> find the "2" and "3" are not qualified in the string which requires
    > only "0" and "1"?



    The usual idiom for validating data is:

    anchor the beginning.

    anchor the ending.

    write a regex in between that accounts for everything
    that you want to allow.


    print "'$str' is bad data\n" unless $str =~ /^[01]+$/;


    --
    Tad McClellan SGML consulting
    Perl programming
    Fort Worth, Texas
     
    Tad McClellan, Oct 28, 2005
    #6
  7. cc

    Guest

    On Thu, 27 Oct 2005 21:59:01 -0500, Tad McClellan
    <> wrote:

    Well ya know Tad, i wanted to slightly introduce him to
    metacharacters [] since he might get scared of all the
    professionalism around hear

    >cc <> wrote:
    >
    >> Given a string, e.g. "01010123", any sample code to scan it and then
    >> find the "2" and "3" are not qualified in the string which requires
    >> only "0" and "1"?

    >
    >
    >The usual idiom for validating data is:
    >
    > anchor the beginning.
    >
    > anchor the ending.
    >
    > write a regex in between that accounts for everything
    > that you want to allow.
    >
    >
    >print "'$str' is bad data\n" unless $str =~ /^[01]+$/;
     
    , Oct 28, 2005
    #7
  8. Also sprach Tad McClellan:

    > cc <> wrote:
    >
    >> Given a string, e.g. "01010123", any sample code to scan it and then
    >> find the "2" and "3" are not qualified in the string which requires
    >> only "0" and "1"?

    >
    >
    > The usual idiom for validating data is:
    >
    > anchor the beginning.
    >
    > anchor the ending.


    Why the anchoring?

    > write a regex in between that accounts for everything
    > that you want to allow.
    >
    >
    > print "'$str' is bad data\n" unless $str =~ /^[01]+$/;


    Or use tr:

    print "'$str' is bad data\n" if $str =~ tr/^01//c;

    Tassilo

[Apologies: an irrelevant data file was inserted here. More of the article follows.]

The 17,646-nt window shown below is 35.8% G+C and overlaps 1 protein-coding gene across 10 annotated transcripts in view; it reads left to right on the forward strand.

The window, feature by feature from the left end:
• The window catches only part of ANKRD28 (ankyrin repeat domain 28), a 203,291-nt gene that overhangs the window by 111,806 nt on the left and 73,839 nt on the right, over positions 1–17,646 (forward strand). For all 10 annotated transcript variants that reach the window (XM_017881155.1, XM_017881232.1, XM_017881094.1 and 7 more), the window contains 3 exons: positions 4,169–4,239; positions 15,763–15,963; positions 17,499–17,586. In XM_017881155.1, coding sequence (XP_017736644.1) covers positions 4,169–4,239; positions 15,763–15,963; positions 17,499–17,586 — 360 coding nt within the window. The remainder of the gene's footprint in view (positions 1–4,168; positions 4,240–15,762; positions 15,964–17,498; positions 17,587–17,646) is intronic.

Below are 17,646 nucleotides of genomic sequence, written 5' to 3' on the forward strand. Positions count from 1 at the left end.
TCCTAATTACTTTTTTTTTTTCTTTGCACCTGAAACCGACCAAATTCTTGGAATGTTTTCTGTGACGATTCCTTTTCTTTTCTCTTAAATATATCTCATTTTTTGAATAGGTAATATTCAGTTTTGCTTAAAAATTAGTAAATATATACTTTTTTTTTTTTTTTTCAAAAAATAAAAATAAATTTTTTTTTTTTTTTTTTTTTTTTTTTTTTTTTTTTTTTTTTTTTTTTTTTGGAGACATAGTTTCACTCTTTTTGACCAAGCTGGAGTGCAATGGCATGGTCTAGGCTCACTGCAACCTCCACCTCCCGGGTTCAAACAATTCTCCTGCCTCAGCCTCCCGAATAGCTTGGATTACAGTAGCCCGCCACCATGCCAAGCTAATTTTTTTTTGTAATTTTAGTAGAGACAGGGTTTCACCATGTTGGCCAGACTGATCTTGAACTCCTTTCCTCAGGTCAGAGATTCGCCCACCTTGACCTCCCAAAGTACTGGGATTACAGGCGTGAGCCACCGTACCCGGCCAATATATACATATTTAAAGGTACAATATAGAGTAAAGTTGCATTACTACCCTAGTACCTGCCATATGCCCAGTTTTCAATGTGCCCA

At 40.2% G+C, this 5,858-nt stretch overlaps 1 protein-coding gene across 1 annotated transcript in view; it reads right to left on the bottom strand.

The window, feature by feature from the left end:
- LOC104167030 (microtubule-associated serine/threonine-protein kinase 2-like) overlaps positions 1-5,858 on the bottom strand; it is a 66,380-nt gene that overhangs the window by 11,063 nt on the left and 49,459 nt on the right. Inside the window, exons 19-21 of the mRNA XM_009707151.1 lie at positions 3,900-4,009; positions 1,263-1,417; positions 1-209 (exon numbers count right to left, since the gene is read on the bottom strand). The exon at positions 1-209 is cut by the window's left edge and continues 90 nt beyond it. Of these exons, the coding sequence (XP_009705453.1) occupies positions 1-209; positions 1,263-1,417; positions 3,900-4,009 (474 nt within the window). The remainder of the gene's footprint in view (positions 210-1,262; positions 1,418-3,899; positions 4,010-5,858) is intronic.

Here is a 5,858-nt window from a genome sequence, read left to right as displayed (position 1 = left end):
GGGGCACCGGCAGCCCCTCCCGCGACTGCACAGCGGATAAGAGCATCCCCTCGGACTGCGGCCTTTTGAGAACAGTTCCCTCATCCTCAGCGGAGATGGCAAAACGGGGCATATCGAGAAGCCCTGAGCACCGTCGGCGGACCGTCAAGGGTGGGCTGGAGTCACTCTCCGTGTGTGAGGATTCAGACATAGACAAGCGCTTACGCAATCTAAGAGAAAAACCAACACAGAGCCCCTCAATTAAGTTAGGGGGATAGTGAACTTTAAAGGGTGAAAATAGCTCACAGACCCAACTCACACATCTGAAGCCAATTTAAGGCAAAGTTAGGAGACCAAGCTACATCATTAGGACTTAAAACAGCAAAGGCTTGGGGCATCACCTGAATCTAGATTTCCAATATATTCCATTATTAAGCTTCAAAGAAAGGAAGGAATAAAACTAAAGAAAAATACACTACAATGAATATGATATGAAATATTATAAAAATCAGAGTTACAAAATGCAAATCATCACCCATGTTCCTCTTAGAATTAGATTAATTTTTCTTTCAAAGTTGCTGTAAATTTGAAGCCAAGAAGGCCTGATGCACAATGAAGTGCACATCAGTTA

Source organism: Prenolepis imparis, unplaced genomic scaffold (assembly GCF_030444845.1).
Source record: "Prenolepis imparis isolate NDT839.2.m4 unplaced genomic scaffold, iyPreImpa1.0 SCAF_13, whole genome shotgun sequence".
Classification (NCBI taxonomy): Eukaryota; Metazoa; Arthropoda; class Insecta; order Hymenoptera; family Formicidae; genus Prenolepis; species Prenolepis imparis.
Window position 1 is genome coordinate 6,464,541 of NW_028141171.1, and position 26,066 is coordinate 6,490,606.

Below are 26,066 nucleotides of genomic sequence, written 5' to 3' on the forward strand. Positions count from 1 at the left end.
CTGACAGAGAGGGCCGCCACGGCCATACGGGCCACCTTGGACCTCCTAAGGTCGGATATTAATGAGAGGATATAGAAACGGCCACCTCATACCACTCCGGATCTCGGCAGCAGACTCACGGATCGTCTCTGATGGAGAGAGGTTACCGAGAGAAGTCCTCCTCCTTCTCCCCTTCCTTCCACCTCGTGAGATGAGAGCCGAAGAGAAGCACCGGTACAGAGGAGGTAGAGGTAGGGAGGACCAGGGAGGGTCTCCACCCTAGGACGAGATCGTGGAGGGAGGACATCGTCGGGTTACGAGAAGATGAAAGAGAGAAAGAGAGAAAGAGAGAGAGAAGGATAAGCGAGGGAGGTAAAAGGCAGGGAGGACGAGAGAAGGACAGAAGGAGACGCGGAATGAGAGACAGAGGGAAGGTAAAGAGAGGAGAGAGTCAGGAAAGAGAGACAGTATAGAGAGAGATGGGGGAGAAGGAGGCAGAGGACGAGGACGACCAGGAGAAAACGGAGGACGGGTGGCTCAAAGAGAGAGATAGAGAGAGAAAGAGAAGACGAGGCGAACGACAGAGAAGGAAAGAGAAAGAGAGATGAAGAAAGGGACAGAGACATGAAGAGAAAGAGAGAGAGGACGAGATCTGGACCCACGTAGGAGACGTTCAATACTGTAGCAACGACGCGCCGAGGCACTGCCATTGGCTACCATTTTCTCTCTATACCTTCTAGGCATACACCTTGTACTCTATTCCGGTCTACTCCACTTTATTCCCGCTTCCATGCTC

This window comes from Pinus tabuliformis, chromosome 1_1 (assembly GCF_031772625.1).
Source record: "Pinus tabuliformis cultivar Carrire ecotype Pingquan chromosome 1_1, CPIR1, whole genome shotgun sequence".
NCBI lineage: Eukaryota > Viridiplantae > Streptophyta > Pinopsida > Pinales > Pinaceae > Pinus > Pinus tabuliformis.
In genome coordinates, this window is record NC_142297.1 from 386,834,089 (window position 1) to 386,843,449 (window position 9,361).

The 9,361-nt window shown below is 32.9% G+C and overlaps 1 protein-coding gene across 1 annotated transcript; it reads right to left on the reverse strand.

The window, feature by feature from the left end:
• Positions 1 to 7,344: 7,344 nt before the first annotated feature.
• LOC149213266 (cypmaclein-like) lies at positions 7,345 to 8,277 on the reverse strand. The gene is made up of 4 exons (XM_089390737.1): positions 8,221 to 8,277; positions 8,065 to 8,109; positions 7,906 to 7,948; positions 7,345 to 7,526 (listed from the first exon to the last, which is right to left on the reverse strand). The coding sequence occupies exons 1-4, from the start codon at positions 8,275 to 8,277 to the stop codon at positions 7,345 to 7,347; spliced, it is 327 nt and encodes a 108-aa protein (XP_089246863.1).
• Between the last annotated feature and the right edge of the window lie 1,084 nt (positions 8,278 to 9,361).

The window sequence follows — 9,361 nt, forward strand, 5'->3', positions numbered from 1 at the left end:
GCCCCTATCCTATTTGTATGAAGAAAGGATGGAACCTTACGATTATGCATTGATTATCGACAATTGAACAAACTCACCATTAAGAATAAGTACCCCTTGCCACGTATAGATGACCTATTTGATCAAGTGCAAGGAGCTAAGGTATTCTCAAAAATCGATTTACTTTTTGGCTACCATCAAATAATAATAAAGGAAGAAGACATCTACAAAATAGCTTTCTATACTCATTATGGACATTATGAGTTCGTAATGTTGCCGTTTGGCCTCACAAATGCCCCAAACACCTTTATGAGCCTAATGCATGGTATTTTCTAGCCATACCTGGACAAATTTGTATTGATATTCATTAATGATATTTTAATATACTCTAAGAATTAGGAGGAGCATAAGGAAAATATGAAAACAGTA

--
    use bigint;
    $n=71423350343770280161397026330337371139054411854220053437565440;
    $m=-8,;;$_=$n&(0xff)<<$m,,$_>>=$m,,print+chr,,while(($m+=8)<=200);
     
    Tassilo v. Parseval, Oct 28, 2005
    #8
  9. Tassilo v. Parseval wrote:
    > Also sprach Tad McClellan:
    >
    >>cc <> wrote:
    >>
    >>>Given a string, e.g. "01010123", any sample code to scan it and then
    >>>find the "2" and "3" are not qualified in the string which requires
    >>>only "0" and "1"?

    >>
    >>The usual idiom for validating data is:
    >>
    >> anchor the beginning.
    >>
    >> anchor the ending.

    >
    > Why the anchoring?
    >
    >> write a regex in between that accounts for everything
    >> that you want to allow.
    >>
    >>
    >>print "'$str' is bad data\n" unless $str =~ /^[01]+$/;

    >
    > Or use tr:
    >
    > print "'$str' is bad data\n" if $str =~ tr/^01//c;

    ^
    Are you sure that caret is supposed to be there?


    John
    --
    use Perl;
    program
    fulfillment
     
    John W. Krahn, Oct 28, 2005
    #9
  10. cc

    Anno Siegel Guest

    John W. Krahn <> wrote in comp.lang.perl.misc:
    > Tassilo v. Parseval wrote:
    > > Also sprach Tad McClellan:
    > >
    > >>cc <> wrote:
    > >>
    > >>>Given a string, e.g. "01010123", any sample code to scan it and then
    > >>>find the "2" and "3" are not qualified in the string which requires
    > >>>only "0" and "1"?
    > >>
    > >>The usual idiom for validating data is:
    > >>
    > >> anchor the beginning.
    > >>
    > >> anchor the ending.

    > >
    > > Why the anchoring?
    > >
    > >> write a regex in between that accounts for everything
    > >> that you want to allow.
    > >>
    > >>
    > >>print "'$str' is bad data\n" unless $str =~ /^[01]+$/;

    > >
    > > Or use tr:
    > >
    > > print "'$str' is bad data\n" if $str =~ tr/^01//c;

    > ^
    > Are you sure that caret is supposed to be there?


    Yes, in Middle-High-Perl where double negation is the norm.

    Anno
    --
    If you want to post a followup via groups.google.com, don't use
    the broken "Reply" link at the bottom of the article. Click on
    "show options" at the top of the article, then click on the
    "Reply" at the bottom of the article headers.
     
    Anno Siegel, Oct 28, 2005
    #10